All about the Squat

We are all familiar with the Big Three: Squat, Bench, and Deadlift. We perform variations of these lifts in the strength portion of our group classes. They are the staples to most strength programs. In this week’s blog, we’ll analyze the squat– everything from the biomechanics of the movement to its benefits. 


The squat is considered one of the most powerful movements and known as the “king of all exercises”. Although it is thought of mostly as a “lower body” exercise, it is a full-body movement because you have to engage your full body to execute the movement. Here are some of the major muscles involved:

  • Anterior Muscles

    • Primary Muscle: Quads (front of the thighs)

      • Rectus femoris, vastus lateralis, vastus medialis

    • Stabilizing Muscles:

      • Tibialis anterior

      • Core (external oblique and rectus abdominis)

  • Posterior Muscles

    • Primary:

      • Gluteus Minimus

      • External Obliques

    • Stabilizing Muscles:

      • Hamstring (semimembranosus)

      • Lats (latissimus dorsi) 

      • Traps (trapezius)

The Squat is a compound movement, which means there are multiple joints involved in the lift. The joints involved are:

  • Hip Joint

    • Hip extension: this is accomplished by the work from the glutes, and adductors (inside of the thighs).

    • Hip external rotation (this is where the cue comes in: “knees out!”): this is accomplished through the glutes.

  • Knee Joint

    • Knee extension: the quads are responsible for this movement; it is responsible for straightening the knee from the bent position it takes at the bottom of the movement. 

When analyzing someone’s form, these are some of the first things we look at to ensure they are meeting requirements and performing a safe, effective movement.

Common Faults

  • Rounded back

    • How to fix: keep a stable core and breathing/bracing properly. We want to keep all of the muscles around the spin to be stiff and stable. 

    • How to brace:

      • After unracking the bar and before lowering into the bottom of the squat, take a breath in and push the air to your belly. Place focus on pushing your midsection out.

      • Push your upper back to the bar. This will help with scapular retraction. 

      • Push your feet into the floor. Remember, you want to have the “tripod feet”! Utilize your full foot (big toe, pinky toe, and heel).

  • “Good morning squat”- Hips rise quickly while the chest drops forward during the ascent. An ideal squat will have the hips and chest moving up at the same rate. 

    • There are several theories as to why this happens; one of them being quad weakness. However, several studies have shown that quad weakness is probably not the cause, instead the main cause is coordination problems due to fatigue. Under high fatigue, it gets more difficult to utilize the glutes and turn them on, therefore causing the issue of having the chest leaning too far forward.

    • How to fix: verbal cues such as “chest up!” or “look up!”. This will force the person squatting to fix their positioning from leaning too forward. Another way of fixing this issue is performing squats at a lower weight with polished technique.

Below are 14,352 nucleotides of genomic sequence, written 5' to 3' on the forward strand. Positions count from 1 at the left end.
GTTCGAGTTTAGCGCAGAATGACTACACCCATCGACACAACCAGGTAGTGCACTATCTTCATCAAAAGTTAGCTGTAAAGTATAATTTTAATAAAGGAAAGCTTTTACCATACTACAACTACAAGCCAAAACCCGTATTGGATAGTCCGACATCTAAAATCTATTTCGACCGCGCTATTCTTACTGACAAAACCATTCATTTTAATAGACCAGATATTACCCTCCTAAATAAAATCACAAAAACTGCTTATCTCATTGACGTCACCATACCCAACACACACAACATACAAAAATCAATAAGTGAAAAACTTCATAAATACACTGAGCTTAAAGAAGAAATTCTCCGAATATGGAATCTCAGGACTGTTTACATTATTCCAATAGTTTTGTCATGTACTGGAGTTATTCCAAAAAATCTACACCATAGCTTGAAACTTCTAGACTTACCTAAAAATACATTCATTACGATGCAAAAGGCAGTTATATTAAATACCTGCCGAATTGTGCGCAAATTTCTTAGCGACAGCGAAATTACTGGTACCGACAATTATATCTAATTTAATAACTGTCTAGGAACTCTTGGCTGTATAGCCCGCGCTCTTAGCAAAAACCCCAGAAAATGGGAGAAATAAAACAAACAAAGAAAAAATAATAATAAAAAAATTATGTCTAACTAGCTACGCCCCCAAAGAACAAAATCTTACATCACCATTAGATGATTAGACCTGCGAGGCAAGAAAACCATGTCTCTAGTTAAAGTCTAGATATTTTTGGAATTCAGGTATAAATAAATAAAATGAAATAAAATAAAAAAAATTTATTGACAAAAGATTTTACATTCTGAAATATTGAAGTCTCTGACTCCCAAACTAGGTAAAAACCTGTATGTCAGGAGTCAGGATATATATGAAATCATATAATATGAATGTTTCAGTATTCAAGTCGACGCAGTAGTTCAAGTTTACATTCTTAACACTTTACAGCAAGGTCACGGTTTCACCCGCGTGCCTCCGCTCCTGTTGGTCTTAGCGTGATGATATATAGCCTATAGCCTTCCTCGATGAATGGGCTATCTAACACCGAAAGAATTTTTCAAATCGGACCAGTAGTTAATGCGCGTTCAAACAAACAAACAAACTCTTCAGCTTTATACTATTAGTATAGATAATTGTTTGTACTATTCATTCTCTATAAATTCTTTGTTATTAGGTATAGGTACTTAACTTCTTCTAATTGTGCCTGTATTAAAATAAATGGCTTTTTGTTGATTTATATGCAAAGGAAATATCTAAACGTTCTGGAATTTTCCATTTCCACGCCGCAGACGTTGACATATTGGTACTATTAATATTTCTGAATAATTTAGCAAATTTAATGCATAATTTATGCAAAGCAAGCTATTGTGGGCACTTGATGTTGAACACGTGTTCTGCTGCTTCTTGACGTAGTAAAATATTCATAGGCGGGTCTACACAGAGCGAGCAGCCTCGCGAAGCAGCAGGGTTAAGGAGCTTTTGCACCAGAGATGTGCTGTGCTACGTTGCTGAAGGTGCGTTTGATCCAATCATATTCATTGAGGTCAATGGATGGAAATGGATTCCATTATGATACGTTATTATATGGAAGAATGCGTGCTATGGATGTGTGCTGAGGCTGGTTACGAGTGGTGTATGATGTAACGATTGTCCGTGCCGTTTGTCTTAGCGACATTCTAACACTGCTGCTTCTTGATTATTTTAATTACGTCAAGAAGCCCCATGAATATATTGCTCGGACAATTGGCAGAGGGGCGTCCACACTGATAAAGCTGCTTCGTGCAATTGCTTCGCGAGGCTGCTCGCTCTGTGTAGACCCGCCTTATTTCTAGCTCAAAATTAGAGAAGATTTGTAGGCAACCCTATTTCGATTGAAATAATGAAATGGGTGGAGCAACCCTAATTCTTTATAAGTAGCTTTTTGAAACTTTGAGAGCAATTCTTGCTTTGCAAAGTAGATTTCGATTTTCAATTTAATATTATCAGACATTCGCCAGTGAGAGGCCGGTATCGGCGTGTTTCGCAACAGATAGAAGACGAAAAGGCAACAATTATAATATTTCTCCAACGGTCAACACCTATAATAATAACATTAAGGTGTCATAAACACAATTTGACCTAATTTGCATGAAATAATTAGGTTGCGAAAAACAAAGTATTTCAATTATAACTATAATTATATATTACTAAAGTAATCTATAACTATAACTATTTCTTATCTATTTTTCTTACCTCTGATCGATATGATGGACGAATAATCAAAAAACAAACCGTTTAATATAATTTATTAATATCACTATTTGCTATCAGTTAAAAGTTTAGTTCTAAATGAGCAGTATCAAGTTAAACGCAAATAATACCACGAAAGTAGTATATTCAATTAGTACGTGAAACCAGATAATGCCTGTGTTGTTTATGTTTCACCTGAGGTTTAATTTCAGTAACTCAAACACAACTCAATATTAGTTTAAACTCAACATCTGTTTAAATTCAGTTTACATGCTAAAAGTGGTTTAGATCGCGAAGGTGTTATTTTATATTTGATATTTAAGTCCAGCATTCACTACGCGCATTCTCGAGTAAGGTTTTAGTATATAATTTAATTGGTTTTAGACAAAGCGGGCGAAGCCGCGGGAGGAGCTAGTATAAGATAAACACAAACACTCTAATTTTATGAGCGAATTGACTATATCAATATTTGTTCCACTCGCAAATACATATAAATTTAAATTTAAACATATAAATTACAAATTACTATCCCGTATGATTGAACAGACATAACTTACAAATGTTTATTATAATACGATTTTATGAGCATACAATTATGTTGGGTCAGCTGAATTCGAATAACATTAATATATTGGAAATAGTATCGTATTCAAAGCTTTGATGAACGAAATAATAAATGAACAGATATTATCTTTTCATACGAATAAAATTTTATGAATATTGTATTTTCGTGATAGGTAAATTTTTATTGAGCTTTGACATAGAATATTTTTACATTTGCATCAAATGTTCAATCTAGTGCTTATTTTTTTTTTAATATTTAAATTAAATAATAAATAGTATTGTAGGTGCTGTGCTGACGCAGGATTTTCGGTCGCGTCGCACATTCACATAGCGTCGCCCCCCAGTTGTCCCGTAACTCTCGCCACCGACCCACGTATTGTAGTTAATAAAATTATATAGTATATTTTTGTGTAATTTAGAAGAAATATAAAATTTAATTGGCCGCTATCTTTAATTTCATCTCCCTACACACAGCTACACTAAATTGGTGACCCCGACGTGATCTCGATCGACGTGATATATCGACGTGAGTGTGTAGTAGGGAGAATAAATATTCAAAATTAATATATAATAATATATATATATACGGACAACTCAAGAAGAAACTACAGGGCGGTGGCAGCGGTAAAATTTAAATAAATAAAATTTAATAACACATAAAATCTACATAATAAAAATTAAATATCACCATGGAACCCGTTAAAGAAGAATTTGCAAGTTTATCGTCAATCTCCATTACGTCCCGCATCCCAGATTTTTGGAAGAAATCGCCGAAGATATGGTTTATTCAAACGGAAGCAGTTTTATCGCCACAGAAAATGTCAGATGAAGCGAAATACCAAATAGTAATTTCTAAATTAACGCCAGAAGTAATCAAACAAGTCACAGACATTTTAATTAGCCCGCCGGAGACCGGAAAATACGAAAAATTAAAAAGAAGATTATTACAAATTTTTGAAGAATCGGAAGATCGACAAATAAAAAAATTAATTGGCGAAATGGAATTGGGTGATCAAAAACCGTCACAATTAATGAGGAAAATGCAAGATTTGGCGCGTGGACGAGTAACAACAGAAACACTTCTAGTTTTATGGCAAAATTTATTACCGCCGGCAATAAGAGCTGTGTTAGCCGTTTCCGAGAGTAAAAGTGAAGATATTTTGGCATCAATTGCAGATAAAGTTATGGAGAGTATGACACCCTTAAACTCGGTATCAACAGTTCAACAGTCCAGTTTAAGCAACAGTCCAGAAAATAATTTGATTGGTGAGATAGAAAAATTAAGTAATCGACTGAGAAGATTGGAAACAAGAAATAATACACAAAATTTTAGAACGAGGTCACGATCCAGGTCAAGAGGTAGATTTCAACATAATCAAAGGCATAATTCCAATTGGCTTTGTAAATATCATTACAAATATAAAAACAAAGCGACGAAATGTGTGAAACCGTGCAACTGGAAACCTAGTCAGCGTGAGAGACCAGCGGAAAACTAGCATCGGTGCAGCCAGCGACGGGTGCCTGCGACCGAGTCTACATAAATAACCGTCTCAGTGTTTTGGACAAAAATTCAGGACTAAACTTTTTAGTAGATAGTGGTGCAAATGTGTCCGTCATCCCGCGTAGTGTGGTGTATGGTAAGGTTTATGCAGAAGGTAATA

• Knees caving in

    • How to fix: there are several things that can be done to help with this; verbal cues such as “knees out” can help. Another cue is tactile cues such as placing a small band around the knees, this way the person can feel the band pushing the knees in thus forcing them to actively push the knees out.

Squat Steps

  1. Unrack the bar

    1. Grab the bar just outside shoulder width.

    2. Your feet will be directly under the bar when you unrack. Initially, you will have a slight knee bend (since the hooks/bar should be set up around shoulder height). Stand upright and walk it out. 

      1. Take one step back then one step with your other foot; from there, align the heels of your feet and keep your feet slightly flared out. 

    3. Adjust feet to your preferred stance position: Typically, your feet should be around shoulder width apart but some people may prefer wider or narrower stances. 

    4. Keep your body tight. Breath and Brace. 

    5. Push upper back into the bar. 

  2. Descend

    1. Break at the hip and push your butt back. 

    2. Keep your eyes forward.

    3. Keep descending until your thighs are parallel to the ground.

  3. Ascend

    1. Keep your head and shoulders pulled back.

    2. Keep your chest open (proud chest! Show off your t-shirt logo!)

    3. Keep feet planted firmly on the floor; push aggressively with your feet.

    4. Breath out as you drive up.

The squat is a very technical lift that requires a lot of practice and technique refinement. Even advanced lifters still find ways to improve their squat mechanics and execution through constant adjustments and technique accessory work. However, the more you practice and polish your technique, the less risk of injury you will have when performing the lift and the more benefits you will see in everyday life performance and functionality.